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Han Joo Brings Tabletop Korean Barbecue to St. Marks Next Week

Photos: Nicole Guzzardi

Han Joo, the Korean barbecue joint that’s been going into the Sox in the City space on St. Marks Place, will open Tuesday.

According to manager Kitae Um, the Manhattan offshoot will serve the same menu as the Queens original, with one addition: soju cocktails.

Oh, and there’s one other big difference. “This space is a lot more trendy,” said Mr. Um, “and even has a bar.” A sleek marble bar, at that, with hot red stools.

Each of the 22 tabletops is equipped with a grill where chefs will prepare food as visitors dine. Check out the no-joke ventilators via The Local’s slideshow.

Han Joo, 12 St. Marks Place, near Third Avenue

St. Marks Shuffle: Wine Shop Opens, Baoguette Closes, Tattoo Parlor Moves

village 7village 6Daniel Maurer The old and new homes of Village Dream

There’s a lot of action on St. Marks Place today, and we’re not just talking about the incoming Han Joo.

First, our lunch plan was thwarted when we noticed Baoguette was closed, and looking rather emptied out. Michael “Bao” Huynh confirmed to Eater today that he has shuttered the Vietnamese sandwich shop’s location at 37 St. Marks Place.

village 2Daniel Maurer Interior of Baoguette.

Down the block, piercing and tattoo parlor Village Dream is moving from its current cubbyhole at 3 St. Marks Place to 128 Second Avenue, where the Village II smoke shop got new signage today. In the next week or so, Village II will officially reopen as Village Dream, with less tobacco accessories and a new focus on piercing and tattoos. Giesh Heidel, who is a partner in both stores, said he was moving because his lease was up after seven years and his partner planned to move the gem shop adjacent to Village Dream into the space at 3 St. Marks Place. The gem shop’s space, meanwhile, will soon be home to what Mr. Heidel thought would be an Asian food joint. Read more…

Han Joo Korean Barbecue Shooting for Opening Next Month

IMG_1223Stephen Rex Brown Han Joo is close to opening, pending city

A popular Korean barbecue joint in Flushing, Queens aims to open an outpost on St. Marks Place next month.

Co-owner Daeyoung Kim said that construction of the East Village location of Han Joo is on schedule, but that he was still waiting on an assortment of city permits. Previously, a sock shop named Sox in the City occupied the space at 12 St. Marks Place.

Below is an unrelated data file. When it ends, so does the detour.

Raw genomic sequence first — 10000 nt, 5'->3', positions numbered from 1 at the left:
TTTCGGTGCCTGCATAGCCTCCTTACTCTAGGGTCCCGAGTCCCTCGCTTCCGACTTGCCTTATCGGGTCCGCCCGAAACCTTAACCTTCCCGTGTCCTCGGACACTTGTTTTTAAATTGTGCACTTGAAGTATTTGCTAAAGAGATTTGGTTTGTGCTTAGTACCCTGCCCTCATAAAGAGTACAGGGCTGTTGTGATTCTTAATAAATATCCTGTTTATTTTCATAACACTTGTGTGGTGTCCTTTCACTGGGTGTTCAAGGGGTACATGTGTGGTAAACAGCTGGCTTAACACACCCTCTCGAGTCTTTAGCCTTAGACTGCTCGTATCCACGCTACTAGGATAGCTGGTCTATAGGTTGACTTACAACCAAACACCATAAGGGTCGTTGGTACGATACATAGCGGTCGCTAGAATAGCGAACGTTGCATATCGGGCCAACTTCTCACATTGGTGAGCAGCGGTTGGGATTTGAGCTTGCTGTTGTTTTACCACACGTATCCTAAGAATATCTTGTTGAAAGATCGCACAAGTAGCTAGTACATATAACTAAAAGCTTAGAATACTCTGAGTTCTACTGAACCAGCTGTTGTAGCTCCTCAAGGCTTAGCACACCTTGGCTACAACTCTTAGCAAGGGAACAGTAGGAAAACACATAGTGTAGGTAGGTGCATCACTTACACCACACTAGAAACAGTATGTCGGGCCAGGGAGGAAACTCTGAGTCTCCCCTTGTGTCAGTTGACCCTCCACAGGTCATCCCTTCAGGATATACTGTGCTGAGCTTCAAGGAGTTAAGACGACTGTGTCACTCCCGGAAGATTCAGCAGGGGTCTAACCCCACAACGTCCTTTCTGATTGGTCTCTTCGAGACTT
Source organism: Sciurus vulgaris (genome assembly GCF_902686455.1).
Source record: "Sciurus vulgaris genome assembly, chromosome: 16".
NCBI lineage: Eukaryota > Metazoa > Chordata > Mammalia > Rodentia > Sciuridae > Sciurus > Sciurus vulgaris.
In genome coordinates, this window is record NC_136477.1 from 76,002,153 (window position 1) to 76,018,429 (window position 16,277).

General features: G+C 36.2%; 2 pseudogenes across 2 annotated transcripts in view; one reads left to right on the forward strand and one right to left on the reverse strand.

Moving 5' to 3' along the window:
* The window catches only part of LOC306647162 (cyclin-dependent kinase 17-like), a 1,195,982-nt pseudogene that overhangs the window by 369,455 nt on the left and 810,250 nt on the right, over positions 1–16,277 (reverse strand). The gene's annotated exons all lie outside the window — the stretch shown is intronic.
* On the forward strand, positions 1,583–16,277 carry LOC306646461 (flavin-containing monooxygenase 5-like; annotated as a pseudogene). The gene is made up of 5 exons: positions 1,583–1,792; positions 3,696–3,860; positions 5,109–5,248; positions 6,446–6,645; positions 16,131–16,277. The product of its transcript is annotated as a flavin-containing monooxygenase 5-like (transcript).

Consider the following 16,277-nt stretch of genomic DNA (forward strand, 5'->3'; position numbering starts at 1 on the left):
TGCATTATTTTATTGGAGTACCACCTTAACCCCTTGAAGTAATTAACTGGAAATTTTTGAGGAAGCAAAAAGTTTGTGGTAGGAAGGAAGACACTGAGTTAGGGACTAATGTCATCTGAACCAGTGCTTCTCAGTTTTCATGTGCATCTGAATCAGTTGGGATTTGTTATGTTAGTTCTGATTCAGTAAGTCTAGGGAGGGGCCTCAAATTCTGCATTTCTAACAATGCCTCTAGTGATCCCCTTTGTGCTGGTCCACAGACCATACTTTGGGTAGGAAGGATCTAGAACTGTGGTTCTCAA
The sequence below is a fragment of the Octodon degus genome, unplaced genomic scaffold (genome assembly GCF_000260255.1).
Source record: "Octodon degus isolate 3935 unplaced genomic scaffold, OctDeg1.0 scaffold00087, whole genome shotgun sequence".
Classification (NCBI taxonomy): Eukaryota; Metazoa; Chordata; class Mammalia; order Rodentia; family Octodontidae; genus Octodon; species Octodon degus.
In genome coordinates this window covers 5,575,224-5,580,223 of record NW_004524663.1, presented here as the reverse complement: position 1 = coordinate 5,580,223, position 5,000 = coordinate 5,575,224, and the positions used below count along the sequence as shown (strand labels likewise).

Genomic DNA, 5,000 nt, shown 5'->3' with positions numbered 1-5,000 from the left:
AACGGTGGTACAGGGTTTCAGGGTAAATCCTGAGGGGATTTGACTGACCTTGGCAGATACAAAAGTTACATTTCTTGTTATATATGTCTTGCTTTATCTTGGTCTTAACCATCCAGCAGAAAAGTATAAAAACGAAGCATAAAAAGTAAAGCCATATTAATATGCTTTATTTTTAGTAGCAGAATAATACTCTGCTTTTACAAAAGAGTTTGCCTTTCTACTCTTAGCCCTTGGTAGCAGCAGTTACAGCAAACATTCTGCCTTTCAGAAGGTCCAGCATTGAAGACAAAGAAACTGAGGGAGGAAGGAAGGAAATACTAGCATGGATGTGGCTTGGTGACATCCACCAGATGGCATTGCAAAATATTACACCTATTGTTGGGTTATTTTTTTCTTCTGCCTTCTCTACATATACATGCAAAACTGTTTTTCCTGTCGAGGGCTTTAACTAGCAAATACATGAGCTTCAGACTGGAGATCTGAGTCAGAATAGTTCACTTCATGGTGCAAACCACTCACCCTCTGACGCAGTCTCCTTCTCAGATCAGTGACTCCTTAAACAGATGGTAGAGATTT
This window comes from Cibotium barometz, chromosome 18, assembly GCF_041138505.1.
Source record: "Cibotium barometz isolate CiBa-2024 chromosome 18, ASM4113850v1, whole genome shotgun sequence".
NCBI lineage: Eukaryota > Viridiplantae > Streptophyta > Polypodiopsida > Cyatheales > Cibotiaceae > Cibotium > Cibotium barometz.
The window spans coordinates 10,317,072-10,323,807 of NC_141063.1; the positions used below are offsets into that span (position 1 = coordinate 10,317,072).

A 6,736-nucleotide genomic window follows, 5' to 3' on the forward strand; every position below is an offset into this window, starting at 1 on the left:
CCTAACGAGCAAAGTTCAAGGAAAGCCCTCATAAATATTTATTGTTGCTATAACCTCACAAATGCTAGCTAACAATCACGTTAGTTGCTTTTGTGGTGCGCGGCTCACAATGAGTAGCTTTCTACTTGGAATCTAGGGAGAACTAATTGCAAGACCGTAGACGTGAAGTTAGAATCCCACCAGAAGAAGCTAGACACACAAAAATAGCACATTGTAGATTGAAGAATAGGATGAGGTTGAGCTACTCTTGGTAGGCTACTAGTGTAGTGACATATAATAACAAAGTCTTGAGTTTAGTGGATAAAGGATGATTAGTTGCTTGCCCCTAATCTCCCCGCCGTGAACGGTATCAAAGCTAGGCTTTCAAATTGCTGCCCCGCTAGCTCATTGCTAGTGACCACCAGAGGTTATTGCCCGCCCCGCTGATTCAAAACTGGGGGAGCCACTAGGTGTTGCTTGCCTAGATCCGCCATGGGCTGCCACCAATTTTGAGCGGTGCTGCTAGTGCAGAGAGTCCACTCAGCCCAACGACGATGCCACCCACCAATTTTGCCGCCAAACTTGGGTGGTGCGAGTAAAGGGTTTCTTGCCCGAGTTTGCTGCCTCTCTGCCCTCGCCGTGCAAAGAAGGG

Taking a break from building the restaurant, Mr. Kim touted the Flushing location’s reputation, noting its crystal grill, and the naeng-myun cold noodle soup. The latter is the restaurant’s specialty, though an assortment of reviews rave about the grilled pork belly.

“It’s really famous,” Mr. Kim said of the restaurant that opened in 2001.

Nightclubbing | The Dead Boys

Pat Ivers and Emily Armstrong are sifting through their voluminous archive of punk-era concert footage as it’s digitized for the Downtown Collection at N.Y.U.’s Fales Library. Here’s this week’s trip down memory lane, starting with a word form Jeff Magnum, bassist for the Dead Boys.

dead boys stivEmily Armstrong/NightclubbingStiv Bators

I was working in a record store, it was horrible. Farmers would come in demanding John Denver, or say, “Do you have that record they play on the radio…” But at least there was Rocket From the Tombs. They were the only good band in Cleveland in the early 1970s, and I went to see ’em play a lot! I heard they were breaking up but they were playing one last gig (Bators and Cheetah were gonna start a new band). I went to that last gig and I walked up to Cheetah, who I never met, and told him, “I’m the bass player yer lookin’ for!” That new band was called Frankenstein (Bators, Cheetah, Blitz, Zero, and me).” [In 1976, the band left for New York without Magnum, and booked a gig at CBGBs. They came back for him, and returned to the city as the Dead Boys.] We went on this 20-hour car ride, the whole time them telling me how great it will all be, that they had a place and that we would be playing at the greatest club in the world. I got to the club and said, “What a shit-hole.” But it became our living room. We were there every night and when we played, we kicked ass. — Jeff Magnum

The Dead Boys held a special status at CBGBs. They were managed by the club’s owner, Hilly Krystal, and played there more than any other band. Read more…

Photos: Dance Parade Shimmies, Shuffles, Tangos, and Twirls Through the East Village

Photos: Tim Schreier

The annual New York Dance Parade brought pretty much the entirety of the East Village over to St. Marks Place this afternoon to gawk at a colorful cacophony of fantastic attire, expert moves, and in the case of the Webster Hall float, scantily clad ladies escorting one of the parade’s grand marshals, DJ Jonathan Peters. In case you escaped to Rockaway Beach, where Caracas opened its boardwalk outpost today, these photos should give you an idea of what you missed. If you have your own shots, add them to our Flickr group.

Rockit Scientist Records Packs Up Its Crates

Joe BarbosaSuzanne Rozdeba Joe Barbosa had been selling records outside of the store.

Earlier today, John Kioussis hauled a turntable and a few remaining crates of records out of an empty, darkened storefront at 33 St. Marks Place. Before locking up the narrow nook that has housed Rockit Scientist Records since 2003, he said he had closed in part because of squabbles with one of his landlords.

Mr. Kioussis let forth a litany of complaints about Amnon Kehati, a co-owner of the building (which is for sale) and of Mark Burger next-door: he had set up tables in front of his store without asking, made unreasonable complaints about garbage bags being left out, and accused the record store of attracting rats.